Rehoming The Rescued Rottweiler
Bringing home a rescued Rottweiler in many ways is similar to bringing home a puppy, except that the adult dog is obviously quite a bit bigger and fully developed. If you think you will escape the first night of howling and crying, you might be surprised instead with how much noise an 80+ pounds of dog can make in a crate. As a general rule, most adult dogs settle in a bit faster than puppies, and if they?ve relieved themselves before to retiring for the night, they should be able to go through the night without any accidents.
Each rescued Rottweiler, of course, will be different in his needs and requirements to successfully adjust him to his new home. The breed rescue you are working with will be able to give you good suggestions on what types of things your Rottweiler will need work on to help him get settled in. Generally, most dogs will need to accept you as their leader, as well as receive habituation and socialization training.
Adult dogs are capable of forming very deep bonds with their new owners. If the Rottweiler has come from a dire situation with little affection or care, often he will be looking for someone. As incredible as this seems, rescue workers say it happens all the time. Once given the care, leadership, and attention the dog craves, he quickly accepts the new owner and bonds deeply with him or her. The same is true of adult Rottweilers that have experienced good homes but for whatever reason are relinquished. Given time and patience, the dog will bond and become very attached.
Once of the fastest ways to cement the new bond is to begin obedience training. Even if the dog knows his commands, when a new owner begins giving him the commands, he recognizes his position as ?second in command.? The more the owner and dog work together, the faster and deeper the bond that forms. These dogs love to work and they are exceptionally bright. Training gives them the job they are seeking.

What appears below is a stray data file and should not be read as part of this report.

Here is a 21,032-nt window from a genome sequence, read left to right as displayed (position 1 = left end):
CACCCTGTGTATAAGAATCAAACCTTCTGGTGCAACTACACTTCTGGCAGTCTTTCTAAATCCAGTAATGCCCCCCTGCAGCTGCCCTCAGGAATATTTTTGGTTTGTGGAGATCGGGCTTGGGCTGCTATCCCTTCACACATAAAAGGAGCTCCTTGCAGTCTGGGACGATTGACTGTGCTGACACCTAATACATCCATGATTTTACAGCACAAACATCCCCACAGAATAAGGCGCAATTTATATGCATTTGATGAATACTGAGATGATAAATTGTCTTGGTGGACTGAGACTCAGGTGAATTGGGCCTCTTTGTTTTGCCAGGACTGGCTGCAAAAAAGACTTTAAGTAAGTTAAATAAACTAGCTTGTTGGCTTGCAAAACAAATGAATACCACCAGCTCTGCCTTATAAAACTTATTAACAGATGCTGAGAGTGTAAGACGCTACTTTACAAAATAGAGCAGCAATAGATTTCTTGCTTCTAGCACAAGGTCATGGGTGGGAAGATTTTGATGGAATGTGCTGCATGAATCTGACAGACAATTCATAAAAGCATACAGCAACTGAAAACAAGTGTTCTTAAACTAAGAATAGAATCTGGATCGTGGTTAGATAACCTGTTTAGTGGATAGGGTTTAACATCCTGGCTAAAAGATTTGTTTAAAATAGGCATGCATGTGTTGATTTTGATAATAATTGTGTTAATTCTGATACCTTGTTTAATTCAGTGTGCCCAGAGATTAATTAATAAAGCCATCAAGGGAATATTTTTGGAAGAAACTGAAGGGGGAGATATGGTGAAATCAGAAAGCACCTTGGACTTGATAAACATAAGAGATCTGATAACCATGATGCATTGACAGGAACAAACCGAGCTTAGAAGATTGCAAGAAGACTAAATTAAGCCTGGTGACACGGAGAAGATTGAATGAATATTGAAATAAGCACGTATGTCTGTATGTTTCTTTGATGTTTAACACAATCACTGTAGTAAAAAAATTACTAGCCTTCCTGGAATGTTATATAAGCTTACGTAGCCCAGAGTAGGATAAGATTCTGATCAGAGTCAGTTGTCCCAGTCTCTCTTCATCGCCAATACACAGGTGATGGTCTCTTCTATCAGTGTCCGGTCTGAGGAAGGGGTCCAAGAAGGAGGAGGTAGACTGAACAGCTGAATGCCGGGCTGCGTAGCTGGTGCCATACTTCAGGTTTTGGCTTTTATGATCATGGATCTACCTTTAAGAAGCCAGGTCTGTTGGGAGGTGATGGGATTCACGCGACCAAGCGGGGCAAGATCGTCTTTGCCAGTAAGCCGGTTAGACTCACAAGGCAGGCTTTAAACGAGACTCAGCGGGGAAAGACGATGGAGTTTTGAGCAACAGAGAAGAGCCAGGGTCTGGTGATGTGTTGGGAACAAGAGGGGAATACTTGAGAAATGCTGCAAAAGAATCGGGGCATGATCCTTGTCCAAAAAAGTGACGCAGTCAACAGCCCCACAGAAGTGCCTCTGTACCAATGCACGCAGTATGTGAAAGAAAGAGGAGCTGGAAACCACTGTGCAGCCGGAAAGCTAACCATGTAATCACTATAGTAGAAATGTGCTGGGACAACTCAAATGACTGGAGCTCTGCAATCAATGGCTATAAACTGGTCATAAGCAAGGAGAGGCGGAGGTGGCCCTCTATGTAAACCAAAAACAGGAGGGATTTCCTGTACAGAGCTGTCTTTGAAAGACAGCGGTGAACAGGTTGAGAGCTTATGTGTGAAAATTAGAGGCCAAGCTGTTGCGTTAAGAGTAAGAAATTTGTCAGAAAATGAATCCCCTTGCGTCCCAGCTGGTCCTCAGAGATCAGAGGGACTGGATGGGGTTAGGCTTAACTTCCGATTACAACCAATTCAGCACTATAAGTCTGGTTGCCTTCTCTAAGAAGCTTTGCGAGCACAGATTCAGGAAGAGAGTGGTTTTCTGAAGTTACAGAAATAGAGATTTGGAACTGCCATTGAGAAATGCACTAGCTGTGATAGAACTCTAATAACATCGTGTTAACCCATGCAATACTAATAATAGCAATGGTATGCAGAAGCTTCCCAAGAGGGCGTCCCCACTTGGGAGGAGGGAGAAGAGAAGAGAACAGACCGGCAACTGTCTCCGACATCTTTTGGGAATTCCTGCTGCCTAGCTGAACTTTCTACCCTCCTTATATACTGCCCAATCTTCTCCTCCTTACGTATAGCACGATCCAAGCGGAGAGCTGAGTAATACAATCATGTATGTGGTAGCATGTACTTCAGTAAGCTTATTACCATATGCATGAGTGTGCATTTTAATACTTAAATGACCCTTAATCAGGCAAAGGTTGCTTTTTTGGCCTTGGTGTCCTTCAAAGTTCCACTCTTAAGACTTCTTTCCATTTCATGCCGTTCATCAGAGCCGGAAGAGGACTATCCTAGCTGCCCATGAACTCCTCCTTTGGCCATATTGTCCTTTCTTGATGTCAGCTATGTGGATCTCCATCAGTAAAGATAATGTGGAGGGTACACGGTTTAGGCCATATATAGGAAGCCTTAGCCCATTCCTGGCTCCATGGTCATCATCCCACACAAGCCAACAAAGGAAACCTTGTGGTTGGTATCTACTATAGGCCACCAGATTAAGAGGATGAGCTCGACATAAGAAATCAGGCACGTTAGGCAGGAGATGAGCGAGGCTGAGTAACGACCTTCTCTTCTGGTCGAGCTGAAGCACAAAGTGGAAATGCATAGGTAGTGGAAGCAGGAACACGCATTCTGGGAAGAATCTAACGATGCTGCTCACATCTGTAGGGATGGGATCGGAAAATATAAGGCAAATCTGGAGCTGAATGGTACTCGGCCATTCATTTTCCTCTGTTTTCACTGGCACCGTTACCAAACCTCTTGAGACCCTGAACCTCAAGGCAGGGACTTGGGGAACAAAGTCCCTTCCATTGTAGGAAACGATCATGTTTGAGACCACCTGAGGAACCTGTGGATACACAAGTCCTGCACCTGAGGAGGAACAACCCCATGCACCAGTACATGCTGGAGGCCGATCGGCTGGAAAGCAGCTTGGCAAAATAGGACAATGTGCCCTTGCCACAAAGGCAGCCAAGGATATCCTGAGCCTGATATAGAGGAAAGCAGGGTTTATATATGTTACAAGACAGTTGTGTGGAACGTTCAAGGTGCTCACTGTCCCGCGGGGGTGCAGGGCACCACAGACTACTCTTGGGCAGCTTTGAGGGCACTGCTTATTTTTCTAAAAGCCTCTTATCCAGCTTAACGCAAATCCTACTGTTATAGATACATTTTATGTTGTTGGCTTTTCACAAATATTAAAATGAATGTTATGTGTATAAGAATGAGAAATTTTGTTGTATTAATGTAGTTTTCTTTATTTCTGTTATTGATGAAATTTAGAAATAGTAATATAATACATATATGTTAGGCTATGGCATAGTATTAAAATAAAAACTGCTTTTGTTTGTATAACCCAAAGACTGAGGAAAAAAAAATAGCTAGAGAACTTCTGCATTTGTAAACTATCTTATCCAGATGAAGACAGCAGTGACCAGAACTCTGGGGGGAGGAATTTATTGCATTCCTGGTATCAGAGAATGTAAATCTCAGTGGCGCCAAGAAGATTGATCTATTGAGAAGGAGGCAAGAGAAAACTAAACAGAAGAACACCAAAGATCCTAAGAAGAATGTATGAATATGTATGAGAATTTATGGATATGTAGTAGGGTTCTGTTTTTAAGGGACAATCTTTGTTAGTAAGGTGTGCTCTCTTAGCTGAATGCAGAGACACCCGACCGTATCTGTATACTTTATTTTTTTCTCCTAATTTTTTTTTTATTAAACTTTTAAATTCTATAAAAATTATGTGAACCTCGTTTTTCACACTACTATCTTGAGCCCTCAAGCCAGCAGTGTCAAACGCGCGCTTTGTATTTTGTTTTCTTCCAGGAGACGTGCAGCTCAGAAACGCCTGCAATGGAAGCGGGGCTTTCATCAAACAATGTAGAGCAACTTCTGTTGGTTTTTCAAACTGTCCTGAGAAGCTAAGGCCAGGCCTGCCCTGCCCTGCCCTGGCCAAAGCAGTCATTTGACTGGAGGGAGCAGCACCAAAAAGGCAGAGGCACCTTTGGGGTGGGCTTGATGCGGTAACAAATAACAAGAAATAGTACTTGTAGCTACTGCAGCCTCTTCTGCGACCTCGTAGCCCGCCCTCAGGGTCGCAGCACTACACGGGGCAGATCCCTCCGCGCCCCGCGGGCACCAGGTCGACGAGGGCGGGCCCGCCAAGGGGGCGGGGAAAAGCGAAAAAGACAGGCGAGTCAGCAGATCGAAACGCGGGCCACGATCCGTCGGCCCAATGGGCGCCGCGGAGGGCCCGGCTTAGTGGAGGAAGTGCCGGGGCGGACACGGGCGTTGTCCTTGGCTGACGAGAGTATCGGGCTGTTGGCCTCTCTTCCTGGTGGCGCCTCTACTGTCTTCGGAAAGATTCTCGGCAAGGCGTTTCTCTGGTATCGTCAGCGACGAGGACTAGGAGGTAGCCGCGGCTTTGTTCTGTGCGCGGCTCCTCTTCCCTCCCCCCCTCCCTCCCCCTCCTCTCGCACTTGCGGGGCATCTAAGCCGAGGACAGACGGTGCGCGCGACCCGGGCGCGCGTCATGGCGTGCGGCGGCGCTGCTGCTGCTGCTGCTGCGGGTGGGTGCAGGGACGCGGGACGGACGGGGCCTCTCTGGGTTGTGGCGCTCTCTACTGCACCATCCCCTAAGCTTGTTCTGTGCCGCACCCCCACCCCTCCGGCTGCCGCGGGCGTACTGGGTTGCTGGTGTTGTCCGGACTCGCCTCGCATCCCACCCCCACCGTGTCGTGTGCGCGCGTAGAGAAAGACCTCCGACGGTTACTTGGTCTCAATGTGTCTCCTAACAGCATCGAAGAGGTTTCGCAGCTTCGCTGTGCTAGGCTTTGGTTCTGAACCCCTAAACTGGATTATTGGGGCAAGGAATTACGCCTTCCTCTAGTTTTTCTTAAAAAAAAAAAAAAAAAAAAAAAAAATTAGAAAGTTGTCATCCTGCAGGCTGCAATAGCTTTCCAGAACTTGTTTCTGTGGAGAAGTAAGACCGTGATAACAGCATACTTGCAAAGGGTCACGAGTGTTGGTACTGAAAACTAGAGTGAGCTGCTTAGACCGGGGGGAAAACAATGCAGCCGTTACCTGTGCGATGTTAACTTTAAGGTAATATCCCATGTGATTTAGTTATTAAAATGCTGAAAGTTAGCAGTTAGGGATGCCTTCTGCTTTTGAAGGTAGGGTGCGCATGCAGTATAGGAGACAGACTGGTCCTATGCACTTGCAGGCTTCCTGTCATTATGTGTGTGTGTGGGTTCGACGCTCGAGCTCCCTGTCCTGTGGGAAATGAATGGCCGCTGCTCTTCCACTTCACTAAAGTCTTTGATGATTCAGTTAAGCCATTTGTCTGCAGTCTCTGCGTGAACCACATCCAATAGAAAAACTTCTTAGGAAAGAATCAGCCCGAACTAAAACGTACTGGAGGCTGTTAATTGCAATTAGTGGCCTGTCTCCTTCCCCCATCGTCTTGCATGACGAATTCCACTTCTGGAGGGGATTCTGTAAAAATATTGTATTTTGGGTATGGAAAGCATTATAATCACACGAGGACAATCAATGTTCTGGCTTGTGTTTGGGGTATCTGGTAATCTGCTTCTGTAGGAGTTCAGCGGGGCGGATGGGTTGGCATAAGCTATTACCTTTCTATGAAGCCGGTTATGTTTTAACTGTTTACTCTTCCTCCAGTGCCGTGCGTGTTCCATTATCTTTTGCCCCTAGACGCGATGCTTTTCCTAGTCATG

Many of the rescue dogs coming through breed rescues and shelters have limited experience in the home. If the dog possesses the confident temperament of the breed, usually he takes new experiences, such as steps, slick floors, the sound of the dishwasher or garbage disposal, and toilets flushing, in stride. He may be inquisitive or startled at first, but once he figures out that these stimuli pose no threat to him or his new family, he will act as if he grew up in a home. Other dogs, those, in particular, that are perhaps a bit mistrustful at first, may need more exposure to home life before they begin to feel comfortable with the sights and sounds that we accept as being normal. IF you dog expresses surprise or fear toward a new sound or sight in the home, ignore the response. IF you try to comfort your dog with pats and ?It?s OK, Baby,? you will inadvertently be reinforcing the wrong behavior. Your Rottweiler doesn?t see it as comfort; he sees your praise as good words, your Rottweiler will think he displayed an appropriate response the next time he is exposed to the stimuli. IF you catch your dog not responding to a sight or sound that he had previously been frightened or wary of, then you can praise him.
Generally, rescued Rottweilers will not have had the extensive socialization training that a well-raised puppy will have had. This means that the rescued Rottweiler may be more wary of strangers then normal. If this is the case, you will need to carefully work on your rescued Rottweilers behavior towards new people. Never compromise the safely of anyone while working on socialization skills. If your Rottweiler appears aggressive toward people, this is extremely dangerous and requires the help of a certified animal behaviorist or a veterinary animal behaviorist.
If your Rottweiler wants to be friendly with people but is unsure of himself, then the same training exercise that is used for puppies can be used with the adult dog. You?ll need to make sure your Rottweilers very good with him sit command first, however. In general, you?ll need to take things much slower with the rescued adult. Don?t overwhelm her. Take little steps and expect to take a step backward now and then. Make sure you don?t push his training too fast. Start off at him pace. He may progress slowly at first, but as he gains trust in you, you will see him begin to blossom in other areas, too.